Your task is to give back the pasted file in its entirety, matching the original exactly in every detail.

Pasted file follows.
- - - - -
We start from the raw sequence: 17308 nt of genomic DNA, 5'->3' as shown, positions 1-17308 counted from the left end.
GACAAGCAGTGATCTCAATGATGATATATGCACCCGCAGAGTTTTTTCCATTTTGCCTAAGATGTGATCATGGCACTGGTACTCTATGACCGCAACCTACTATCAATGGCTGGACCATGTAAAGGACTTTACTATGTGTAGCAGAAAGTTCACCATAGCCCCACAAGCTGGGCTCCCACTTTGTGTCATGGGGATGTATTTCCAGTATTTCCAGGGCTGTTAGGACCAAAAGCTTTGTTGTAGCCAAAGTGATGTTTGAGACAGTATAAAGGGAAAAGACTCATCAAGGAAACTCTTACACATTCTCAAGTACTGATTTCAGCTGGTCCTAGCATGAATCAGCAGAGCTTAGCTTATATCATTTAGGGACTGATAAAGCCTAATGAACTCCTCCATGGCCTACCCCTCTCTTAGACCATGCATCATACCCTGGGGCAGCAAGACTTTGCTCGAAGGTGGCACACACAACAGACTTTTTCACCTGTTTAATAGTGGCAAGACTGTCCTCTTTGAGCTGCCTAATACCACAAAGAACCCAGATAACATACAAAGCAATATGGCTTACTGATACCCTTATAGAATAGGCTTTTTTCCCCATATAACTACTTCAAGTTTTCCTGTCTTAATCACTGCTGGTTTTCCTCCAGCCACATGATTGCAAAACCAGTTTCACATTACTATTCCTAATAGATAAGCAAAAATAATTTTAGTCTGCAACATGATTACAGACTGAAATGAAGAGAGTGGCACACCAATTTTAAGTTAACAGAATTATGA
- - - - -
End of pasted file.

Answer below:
We start from the raw sequence: 17308 nt of genomic DNA, 5'->3' as shown, positions 1-17308 counted from the left end.
GACAAGCAGTGATCTCAATGATGATATATGCACCCGCAGAGTTTTTTCCATTTTGCCTAAGATGTGATCATGGCACTGGTACTCTATGACCGCAACCTACTATCAATGGCTGGACCATGTAAAGGACTTTACTATGTGTAGCAGAAAGTTCACCATAGCCCCACAAGCTGGGCTCCCACTTTGTGTCATGGGGATGTATTTCCAGTATTTCCAGGGCTGTTAGGACCAAAAGCTTTGTTGTAGCCAAAGTGATGTTTGAGACAGTATAAAGGGAAAAGACTCATCAAGGAAACTCTTACACATTCTCAAGTACTGATTTCAGCTGGTCCTAGCATGAATCAGCAGAGCTTAGCTTATATCATTTAGGGACTGATAAAGCCTAATGAACTCCTCCATGGCCTACCCCTCTCTTAGACCATGCATCATACCCTGGGGCAGCAAGACTTTGCTCGAAGGTGGCACACACAACAGACTTTTTCACCTGTTTAATAGTGGCAAGACTGTCCTCTTTGAGCTGCCTAATACCACAAAGAACCCAGATAACATACAAAGCAATATGGCTTACTGATACCCTTATAGAATAGGCTTTTTTCCCCATATAACTACTTCAAGTTTTCCTGTCTTAATCACTGCTGGTTTTCCTCCAGCCACATGATTGCAAAACCAGTTTCACATTACTATTCCTAATAGATAAGCAAAAATAATTTTAGTCTGCAACATGATTACAGACTGAAATGAAGAGAGTGGCACACCAATTTTAAGTTAACAGAATTATGA